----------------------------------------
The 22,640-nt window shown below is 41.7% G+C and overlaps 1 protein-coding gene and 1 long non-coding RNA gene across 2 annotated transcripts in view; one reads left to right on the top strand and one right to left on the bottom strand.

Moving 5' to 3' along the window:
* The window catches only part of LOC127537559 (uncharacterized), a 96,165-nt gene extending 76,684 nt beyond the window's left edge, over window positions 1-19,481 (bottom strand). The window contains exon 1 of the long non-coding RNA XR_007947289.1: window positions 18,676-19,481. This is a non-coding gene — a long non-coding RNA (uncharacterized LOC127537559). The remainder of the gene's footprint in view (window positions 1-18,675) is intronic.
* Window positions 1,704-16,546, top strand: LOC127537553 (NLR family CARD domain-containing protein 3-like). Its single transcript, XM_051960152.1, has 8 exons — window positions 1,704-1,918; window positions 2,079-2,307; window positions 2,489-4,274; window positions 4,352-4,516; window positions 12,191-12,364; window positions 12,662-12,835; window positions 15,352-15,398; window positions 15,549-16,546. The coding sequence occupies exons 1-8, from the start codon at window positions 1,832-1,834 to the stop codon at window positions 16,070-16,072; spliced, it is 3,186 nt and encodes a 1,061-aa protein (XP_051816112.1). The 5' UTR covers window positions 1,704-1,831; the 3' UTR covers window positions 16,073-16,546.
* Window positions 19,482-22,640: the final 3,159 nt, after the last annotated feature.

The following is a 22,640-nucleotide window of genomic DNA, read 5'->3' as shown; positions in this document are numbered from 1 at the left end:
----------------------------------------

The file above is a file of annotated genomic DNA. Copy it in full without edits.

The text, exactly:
The 22,640-nt window shown below is 41.7% G+C and overlaps 1 protein-coding gene and 1 long non-coding RNA gene across 2 annotated transcripts in view; one reads left to right on the top strand and one right to left on the bottom strand.

Moving 5' to 3' along the window:
* The window catches only part of LOC127537559 (uncharacterized), a 96,165-nt gene extending 76,684 nt beyond the window's left edge, over window positions 1-19,481 (bottom strand). The window contains exon 1 of the long non-coding RNA XR_007947289.1: window positions 18,676-19,481. This is a non-coding gene — a long non-coding RNA (uncharacterized LOC127537559). The remainder of the gene's footprint in view (window positions 1-18,675) is intronic.
* Window positions 1,704-16,546, top strand: LOC127537553 (NLR family CARD domain-containing protein 3-like). Its single transcript, XM_051960152.1, has 8 exons — window positions 1,704-1,918; window positions 2,079-2,307; window positions 2,489-4,274; window positions 4,352-4,516; window positions 12,191-12,364; window positions 12,662-12,835; window positions 15,352-15,398; window positions 15,549-16,546. The coding sequence occupies exons 1-8, from the start codon at window positions 1,832-1,834 to the stop codon at window positions 16,070-16,072; spliced, it is 3,186 nt and encodes a 1,061-aa protein (XP_051816112.1). The 5' UTR covers window positions 1,704-1,831; the 3' UTR covers window positions 16,073-16,546.
* Window positions 19,482-22,640: the final 3,159 nt, after the last annotated feature.

The following is a 22,640-nucleotide window of genomic DNA, read 5'->3' as shown; positions in this document are numbered from 1 at the left end: